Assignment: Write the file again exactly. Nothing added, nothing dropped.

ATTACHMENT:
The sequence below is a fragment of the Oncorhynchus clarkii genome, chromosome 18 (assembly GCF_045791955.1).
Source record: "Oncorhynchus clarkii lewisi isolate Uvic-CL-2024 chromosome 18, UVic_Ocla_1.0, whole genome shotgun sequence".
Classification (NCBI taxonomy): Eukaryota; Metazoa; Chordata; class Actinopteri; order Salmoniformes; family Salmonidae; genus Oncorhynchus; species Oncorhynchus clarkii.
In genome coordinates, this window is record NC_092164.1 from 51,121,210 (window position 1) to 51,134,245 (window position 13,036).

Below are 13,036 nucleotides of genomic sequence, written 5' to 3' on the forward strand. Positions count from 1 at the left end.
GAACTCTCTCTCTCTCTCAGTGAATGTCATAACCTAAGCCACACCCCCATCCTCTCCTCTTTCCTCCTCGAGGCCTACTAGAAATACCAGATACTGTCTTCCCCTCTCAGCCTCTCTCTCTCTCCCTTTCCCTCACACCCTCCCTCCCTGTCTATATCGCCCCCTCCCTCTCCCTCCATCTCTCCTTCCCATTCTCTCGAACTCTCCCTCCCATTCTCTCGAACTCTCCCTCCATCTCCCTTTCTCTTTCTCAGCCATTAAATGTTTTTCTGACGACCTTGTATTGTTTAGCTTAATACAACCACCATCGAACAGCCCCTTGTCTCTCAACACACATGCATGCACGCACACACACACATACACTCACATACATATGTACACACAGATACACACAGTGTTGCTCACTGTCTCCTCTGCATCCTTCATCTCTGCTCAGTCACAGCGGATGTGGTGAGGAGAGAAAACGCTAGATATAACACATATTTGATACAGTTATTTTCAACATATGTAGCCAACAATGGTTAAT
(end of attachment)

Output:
The sequence below is a fragment of the Oncorhynchus clarkii genome, chromosome 18 (assembly GCF_045791955.1).
Source record: "Oncorhynchus clarkii lewisi isolate Uvic-CL-2024 chromosome 18, UVic_Ocla_1.0, whole genome shotgun sequence".
Classification (NCBI taxonomy): Eukaryota; Metazoa; Chordata; class Actinopteri; order Salmoniformes; family Salmonidae; genus Oncorhynchus; species Oncorhynchus clarkii.
In genome coordinates, this window is record NC_092164.1 from 51,121,210 (window position 1) to 51,134,245 (window position 13,036).

Below are 13,036 nucleotides of genomic sequence, written 5' to 3' on the forward strand. Positions count from 1 at the left end.
GAACTCTCTCTCTCTCTCAGTGAATGTCATAACCTAAGCCACACCCCCATCCTCTCCTCTTTCCTCCTCGAGGCCTACTAGAAATACCAGATACTGTCTTCCCCTCTCAGCCTCTCTCTCTCTCCCTTTCCCTCACACCCTCCCTCCCTGTCTATATCGCCCCCTCCCTCTCCCTCCATCTCTCCTTCCCATTCTCTCGAACTCTCCCTCCCATTCTCTCGAACTCTCCCTCCATCTCCCTTTCTCTTTCTCAGCCATTAAATGTTTTTCTGACGACCTTGTATTGTTTAGCTTAATACAACCACCATCGAACAGCCCCTTGTCTCTCAACACACATGCATGCACGCACACACACACATACACTCACATACATATGTACACACAGATACACACAGTGTTGCTCACTGTCTCCTCTGCATCCTTCATCTCTGCTCAGTCACAGCGGATGTGGTGAGGAGAGAAAACGCTAGATATAACACATATTTGATACAGTTATTTTCAACATATGTAGCCAACAATGGTTAAT